Metamorphic rocks result from the alteration of pre-existing rocks caused by heat and/or pressure produced by plate movements or intrusion of magma within the Earth’s crust. Metamorphism can result in recrystallization of existing minerals, the formation of new minerals, and changes in the texture or fabric of a rock.
There are several types of metamorphism which are related to different modes of stress, of which regional metamorphism and contact metamorphism are the most important. Contact metamorphism is localized around an igneous intrusion, whereas regional metamorphism occurs on a larger scale due to processes such as mountain building and subduction.
In broad terms, metamorphism may be described as low, intermediate or high grade depending on the temperature and pressure conditions (illustrated below).
The original composition of the parent rock – the ‘protolith’ – will also control the composition of the resulting metamorphic rock. Here, for example, we illustrate the effect of different grades of metamorphism on a sedimentary protolith. Note the changes in composition and texture.
Slate is the product of low grade metamorphism of shale or siltstone. During metamorphism, tiny flakes of chlorite and white mica grow in parallel orientation with their flat surface perpendicular to the direction of regional compression. This results in a set of very closely spaced planes, called slaty cleavage, along which the slate can be easily split. Notice that in the specimen of slate displayed below, the slaty cleavage cuts across the original sedimentary bedding. Slates for roofing were quarried from various parts of Ireland including Ashford, Co. Wicklow and Valentia, Co. Kerry. The old quarry at Killaloe has recently been reopened.
Schist is a medium to coarse grained metamorphic rock which contains a significant proportion of platy or micaceous minerals in a sub-parallel orientation. Schist is formed at low to medium grades of metamorphism. Shales and slates become mica-schists like this specimen.
Gneiss is common in regions which have undergone medium to high grade metamorphism. The rock is medium or coarse grained, and has a granular texture owing to the dominance of quartz and feldspar, and the lack of a preferred orientation of its other mineral constituents. Gneisses take on many appearances. Some varieties, like the example below, have lenticular quartzo-feldspathic segregations in a darker coloured matrix. Some other varieties are banded.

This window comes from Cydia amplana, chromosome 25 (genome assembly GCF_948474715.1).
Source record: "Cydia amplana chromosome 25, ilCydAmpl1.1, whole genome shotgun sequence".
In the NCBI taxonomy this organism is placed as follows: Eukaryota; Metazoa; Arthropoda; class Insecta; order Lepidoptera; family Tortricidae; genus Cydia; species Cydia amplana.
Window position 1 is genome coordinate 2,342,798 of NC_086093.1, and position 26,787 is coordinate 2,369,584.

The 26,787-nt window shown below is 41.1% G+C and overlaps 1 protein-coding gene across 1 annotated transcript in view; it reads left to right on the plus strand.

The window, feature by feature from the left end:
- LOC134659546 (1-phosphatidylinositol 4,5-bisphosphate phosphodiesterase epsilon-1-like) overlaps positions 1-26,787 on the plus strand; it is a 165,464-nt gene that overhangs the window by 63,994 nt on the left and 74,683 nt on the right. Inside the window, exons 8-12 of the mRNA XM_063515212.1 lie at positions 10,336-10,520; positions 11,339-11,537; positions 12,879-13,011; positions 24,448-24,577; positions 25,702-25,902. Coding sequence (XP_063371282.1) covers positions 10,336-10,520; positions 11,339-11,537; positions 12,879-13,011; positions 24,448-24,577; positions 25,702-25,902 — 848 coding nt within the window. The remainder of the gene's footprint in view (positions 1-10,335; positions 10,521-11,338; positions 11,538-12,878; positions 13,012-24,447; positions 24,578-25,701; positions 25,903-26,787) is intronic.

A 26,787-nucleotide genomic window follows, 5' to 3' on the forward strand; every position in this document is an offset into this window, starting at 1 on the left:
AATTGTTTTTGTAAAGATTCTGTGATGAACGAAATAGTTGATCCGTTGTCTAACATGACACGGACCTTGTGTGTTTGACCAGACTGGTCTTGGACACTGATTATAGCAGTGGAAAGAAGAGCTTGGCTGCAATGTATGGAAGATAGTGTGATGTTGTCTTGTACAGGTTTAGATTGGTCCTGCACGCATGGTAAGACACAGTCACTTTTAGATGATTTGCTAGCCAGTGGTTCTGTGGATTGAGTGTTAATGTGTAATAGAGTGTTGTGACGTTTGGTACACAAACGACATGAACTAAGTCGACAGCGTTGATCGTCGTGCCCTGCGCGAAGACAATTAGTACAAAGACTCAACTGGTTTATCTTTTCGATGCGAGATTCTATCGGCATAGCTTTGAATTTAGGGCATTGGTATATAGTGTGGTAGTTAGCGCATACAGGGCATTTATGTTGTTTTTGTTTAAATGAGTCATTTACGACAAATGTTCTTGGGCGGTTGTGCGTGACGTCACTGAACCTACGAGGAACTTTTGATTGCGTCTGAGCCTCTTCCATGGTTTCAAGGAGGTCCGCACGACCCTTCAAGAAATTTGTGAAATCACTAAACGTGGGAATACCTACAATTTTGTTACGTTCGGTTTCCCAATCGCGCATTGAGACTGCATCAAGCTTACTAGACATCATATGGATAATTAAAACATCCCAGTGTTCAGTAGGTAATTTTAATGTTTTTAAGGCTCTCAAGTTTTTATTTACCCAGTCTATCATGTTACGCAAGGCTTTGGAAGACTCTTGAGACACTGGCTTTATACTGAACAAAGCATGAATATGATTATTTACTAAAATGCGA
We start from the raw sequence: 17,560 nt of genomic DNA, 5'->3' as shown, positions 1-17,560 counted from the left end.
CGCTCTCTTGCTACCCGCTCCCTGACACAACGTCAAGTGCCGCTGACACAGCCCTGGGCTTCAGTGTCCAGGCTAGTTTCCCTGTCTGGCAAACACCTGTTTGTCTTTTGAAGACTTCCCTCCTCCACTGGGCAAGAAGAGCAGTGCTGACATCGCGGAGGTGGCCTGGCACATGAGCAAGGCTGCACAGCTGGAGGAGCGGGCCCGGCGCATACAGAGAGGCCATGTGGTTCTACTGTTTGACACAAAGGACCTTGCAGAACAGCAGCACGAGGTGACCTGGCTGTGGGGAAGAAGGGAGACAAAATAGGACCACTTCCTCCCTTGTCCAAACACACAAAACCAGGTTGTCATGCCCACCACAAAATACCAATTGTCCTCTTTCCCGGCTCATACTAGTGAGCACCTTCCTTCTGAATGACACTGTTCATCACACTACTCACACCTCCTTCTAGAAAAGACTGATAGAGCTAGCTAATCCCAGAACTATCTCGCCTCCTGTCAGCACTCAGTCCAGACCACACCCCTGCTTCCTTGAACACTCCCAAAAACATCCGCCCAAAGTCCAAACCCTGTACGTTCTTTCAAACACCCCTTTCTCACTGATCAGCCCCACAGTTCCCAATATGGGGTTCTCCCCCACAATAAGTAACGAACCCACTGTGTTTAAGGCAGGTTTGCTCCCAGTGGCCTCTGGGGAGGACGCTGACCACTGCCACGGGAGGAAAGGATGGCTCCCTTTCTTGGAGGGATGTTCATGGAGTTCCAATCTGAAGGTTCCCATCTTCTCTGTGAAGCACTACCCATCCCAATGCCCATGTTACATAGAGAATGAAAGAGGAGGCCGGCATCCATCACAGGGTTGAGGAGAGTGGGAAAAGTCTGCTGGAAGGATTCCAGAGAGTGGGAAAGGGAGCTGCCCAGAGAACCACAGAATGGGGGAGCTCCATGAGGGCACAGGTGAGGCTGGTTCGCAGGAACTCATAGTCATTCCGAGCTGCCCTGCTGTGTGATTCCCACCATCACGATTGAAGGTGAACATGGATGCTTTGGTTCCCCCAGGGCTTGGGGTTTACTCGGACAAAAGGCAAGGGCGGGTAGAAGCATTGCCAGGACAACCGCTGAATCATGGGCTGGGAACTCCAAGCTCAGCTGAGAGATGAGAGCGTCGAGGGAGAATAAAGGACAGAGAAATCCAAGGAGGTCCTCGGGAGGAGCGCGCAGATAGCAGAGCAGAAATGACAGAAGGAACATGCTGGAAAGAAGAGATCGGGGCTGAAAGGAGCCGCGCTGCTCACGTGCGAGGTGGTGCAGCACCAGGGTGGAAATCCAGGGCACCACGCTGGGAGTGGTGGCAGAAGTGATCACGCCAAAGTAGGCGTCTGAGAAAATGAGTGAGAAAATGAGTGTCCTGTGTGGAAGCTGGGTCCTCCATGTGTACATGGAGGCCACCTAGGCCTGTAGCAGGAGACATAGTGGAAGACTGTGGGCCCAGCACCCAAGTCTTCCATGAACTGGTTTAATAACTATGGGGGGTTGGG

Most metamorphic rocks are formed due to regional metamorphism which occurs deep in the earth’s crust, on the scale of a mountain range.
The highlands of Scotland are a classic location for the study of regional metamorphism, and the first place where the concept of a metamorphic ‘zone’ was described by George Barrow. Scotland was subjected to metamorphism during the Caledonian Orogeny 500-400 million years ago. After the closure of the Iapetus Ocean some rocks were buried to great depths while others were uplifted to form the Caledonian Mountains. Subsequent erosion of the overlying rocks has exposed the highly metamorphosed rocks in the central parts of the Scottish Highlands.
As higher temperatures and pressures were reached in the crust beneath the tectonically active zone certain minerals formed, which are stable at certain temperatures and pressures and therefore characteristic of different metamorphic zones. These so called ‘index’ minerals are featured in the gallery below (all scale bars = 1 cm).
We can also classify metamorphic rocks by ‘facies’, which is based not just on individual index minerals, but on assemblages of minerals which are stable at different temperatures and pressures. The names given to the facies are based on the metamorphism of a basic igneous rock.
Contact metamorphism occurs when an hot igneous intrusion bakes the surrounding ‘country’ rock, forming a ‘metamorphic aureole’. The most common rock produced as a result is hornfels – an extremely hard, non-foliated rock. Hornfels is typically fine-grained, but right next to an igneous contact where the highest temperatures are reached, it may have a medium or even coarse grained texture. The igneous material is the coarse-grained rock at the bottom left of the specimen on the right.
In Ireland the effects of contact metamorphism can be seen in the rocks surrounding the Leinster granite, a large igneous intrusion which stretches all the way from Dublin to Wexford, and makes up the Wicklow Mountains. The contact between igneous and metamorphic rock can be seen, for example, at Whiterock, on the north end of Killiney Beach. The cobble in the picture below has small, radiating clusters of match-stick like crystals of andulsite, which formed as a result.
The formation of a metamorphic rock therefore depends largely on pressure, temperature conditions and the composition of the protolith. This table summarizes some of the common names of metamorphic rocks and selection of metamorphic rocks from the Trinity collection is featured in the gallery below.